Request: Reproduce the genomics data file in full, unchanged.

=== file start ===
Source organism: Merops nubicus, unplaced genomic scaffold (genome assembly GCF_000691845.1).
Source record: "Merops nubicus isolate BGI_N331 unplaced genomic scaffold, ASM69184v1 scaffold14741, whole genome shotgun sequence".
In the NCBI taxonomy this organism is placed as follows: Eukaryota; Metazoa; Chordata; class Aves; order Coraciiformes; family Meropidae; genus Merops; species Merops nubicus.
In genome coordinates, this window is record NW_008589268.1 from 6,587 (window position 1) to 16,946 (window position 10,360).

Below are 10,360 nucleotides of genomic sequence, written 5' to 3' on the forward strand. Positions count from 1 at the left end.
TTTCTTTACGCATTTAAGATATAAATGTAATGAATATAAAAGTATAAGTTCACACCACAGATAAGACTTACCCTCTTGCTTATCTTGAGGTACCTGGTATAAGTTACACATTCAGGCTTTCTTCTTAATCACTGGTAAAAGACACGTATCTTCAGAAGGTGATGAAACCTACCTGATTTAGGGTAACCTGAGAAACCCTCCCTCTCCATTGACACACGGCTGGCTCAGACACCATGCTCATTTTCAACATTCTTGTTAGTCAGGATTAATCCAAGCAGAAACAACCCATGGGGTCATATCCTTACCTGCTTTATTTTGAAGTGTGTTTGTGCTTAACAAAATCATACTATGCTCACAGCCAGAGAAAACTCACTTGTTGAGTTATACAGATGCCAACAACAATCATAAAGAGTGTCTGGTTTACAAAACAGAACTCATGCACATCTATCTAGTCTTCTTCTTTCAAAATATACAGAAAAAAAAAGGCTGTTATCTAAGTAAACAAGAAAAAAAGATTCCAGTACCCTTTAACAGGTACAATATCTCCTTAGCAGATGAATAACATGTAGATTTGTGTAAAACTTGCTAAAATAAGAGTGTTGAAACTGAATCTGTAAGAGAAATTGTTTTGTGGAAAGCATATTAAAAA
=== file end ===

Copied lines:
Source organism: Merops nubicus, unplaced genomic scaffold (genome assembly GCF_000691845.1).
Source record: "Merops nubicus isolate BGI_N331 unplaced genomic scaffold, ASM69184v1 scaffold14741, whole genome shotgun sequence".
In the NCBI taxonomy this organism is placed as follows: Eukaryota; Metazoa; Chordata; class Aves; order Coraciiformes; family Meropidae; genus Merops; species Merops nubicus.
In genome coordinates, this window is record NW_008589268.1 from 6,587 (window position 1) to 16,946 (window position 10,360).

Below are 10,360 nucleotides of genomic sequence, written 5' to 3' on the forward strand. Positions count from 1 at the left end.
TTTCTTTACGCATTTAAGATATAAATGTAATGAATATAAAAGTATAAGTTCACACCACAGATAAGACTTACCCTCTTGCTTATCTTGAGGTACCTGGTATAAGTTACACATTCAGGCTTTCTTCTTAATCACTGGTAAAAGACACGTATCTTCAGAAGGTGATGAAACCTACCTGATTTAGGGTAACCTGAGAAACCCTCCCTCTCCATTGACACACGGCTGGCTCAGACACCATGCTCATTTTCAACATTCTTGTTAGTCAGGATTAATCCAAGCAGAAACAACCCATGGGGTCATATCCTTACCTGCTTTATTTTGAAGTGTGTTTGTGCTTAACAAAATCATACTATGCTCACAGCCAGAGAAAACTCACTTGTTGAGTTATACAGATGCCAACAACAATCATAAAGAGTGTCTGGTTTACAAAACAGAACTCATGCACATCTATCTAGTCTTCTTCTTTCAAAATATACAGAAAAAAAAAGGCTGTTATCTAAGTAAACAAGAAAAAAAGATTCCAGTACCCTTTAACAGGTACAATATCTCCTTAGCAGATGAATAACATGTAGATTTGTGTAAAACTTGCTAAAATAAGAGTGTTGAAACTGAATCTGTAAGAGAAATTGTTTTGTGGAAAGCATATTAAAAA